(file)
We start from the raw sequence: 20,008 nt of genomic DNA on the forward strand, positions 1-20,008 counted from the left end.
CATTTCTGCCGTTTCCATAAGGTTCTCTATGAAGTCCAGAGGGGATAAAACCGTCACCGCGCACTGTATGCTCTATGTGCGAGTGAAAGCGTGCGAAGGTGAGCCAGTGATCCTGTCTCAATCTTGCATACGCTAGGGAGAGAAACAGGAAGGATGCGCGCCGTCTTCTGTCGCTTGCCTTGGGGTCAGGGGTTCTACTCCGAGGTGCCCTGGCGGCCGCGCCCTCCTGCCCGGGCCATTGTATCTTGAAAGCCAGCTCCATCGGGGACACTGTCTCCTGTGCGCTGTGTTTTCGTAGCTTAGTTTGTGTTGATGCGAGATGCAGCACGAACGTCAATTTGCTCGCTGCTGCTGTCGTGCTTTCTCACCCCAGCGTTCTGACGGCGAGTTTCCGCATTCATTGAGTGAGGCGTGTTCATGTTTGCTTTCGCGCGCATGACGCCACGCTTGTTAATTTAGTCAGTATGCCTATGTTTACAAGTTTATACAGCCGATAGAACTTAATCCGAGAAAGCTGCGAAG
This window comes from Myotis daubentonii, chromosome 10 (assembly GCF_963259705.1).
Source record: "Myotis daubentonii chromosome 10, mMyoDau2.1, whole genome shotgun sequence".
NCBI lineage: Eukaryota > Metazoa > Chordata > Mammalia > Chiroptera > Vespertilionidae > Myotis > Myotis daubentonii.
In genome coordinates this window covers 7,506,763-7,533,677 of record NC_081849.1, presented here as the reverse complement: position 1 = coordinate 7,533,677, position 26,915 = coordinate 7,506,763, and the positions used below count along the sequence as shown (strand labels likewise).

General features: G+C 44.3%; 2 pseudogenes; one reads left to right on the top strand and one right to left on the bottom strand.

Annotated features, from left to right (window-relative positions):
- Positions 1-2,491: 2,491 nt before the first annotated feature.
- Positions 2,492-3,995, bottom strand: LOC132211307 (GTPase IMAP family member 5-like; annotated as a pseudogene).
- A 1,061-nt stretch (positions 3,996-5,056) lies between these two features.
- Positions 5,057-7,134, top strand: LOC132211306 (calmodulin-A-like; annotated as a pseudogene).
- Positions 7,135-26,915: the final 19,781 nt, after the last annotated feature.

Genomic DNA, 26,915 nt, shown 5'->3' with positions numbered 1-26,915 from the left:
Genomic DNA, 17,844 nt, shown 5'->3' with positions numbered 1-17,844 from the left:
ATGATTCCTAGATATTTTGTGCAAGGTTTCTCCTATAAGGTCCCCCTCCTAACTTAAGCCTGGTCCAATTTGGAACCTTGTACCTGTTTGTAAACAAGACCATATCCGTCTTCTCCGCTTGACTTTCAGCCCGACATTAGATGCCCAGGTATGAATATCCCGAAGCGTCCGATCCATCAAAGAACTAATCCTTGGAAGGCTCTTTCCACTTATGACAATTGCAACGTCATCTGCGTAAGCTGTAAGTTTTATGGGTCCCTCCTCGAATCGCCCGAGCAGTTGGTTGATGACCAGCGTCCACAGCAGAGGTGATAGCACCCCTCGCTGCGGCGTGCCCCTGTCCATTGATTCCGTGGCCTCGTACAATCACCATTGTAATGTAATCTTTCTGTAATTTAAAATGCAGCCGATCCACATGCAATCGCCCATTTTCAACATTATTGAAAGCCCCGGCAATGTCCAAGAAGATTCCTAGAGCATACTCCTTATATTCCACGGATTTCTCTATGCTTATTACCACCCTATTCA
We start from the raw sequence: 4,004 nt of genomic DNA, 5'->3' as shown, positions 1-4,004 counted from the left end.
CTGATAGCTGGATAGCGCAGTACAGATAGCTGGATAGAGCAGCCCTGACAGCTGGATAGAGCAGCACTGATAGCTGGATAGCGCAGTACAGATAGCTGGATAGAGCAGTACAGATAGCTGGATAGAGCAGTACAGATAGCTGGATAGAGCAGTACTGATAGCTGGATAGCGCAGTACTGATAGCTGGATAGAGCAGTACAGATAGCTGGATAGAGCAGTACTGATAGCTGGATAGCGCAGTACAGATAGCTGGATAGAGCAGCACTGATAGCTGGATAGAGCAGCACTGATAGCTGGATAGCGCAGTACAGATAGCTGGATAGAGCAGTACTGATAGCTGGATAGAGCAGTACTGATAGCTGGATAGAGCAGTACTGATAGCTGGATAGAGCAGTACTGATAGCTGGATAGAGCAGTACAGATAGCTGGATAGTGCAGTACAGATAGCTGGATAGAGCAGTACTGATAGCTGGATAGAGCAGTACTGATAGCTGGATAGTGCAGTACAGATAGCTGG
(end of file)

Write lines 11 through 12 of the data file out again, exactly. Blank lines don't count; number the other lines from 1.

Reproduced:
- A 1,061-nt stretch (positions 3,996-5,056) lies between these two features.
- Positions 5,057-7,134, top strand: LOC132211306 (calmodulin-A-like; annotated as a pseudogene).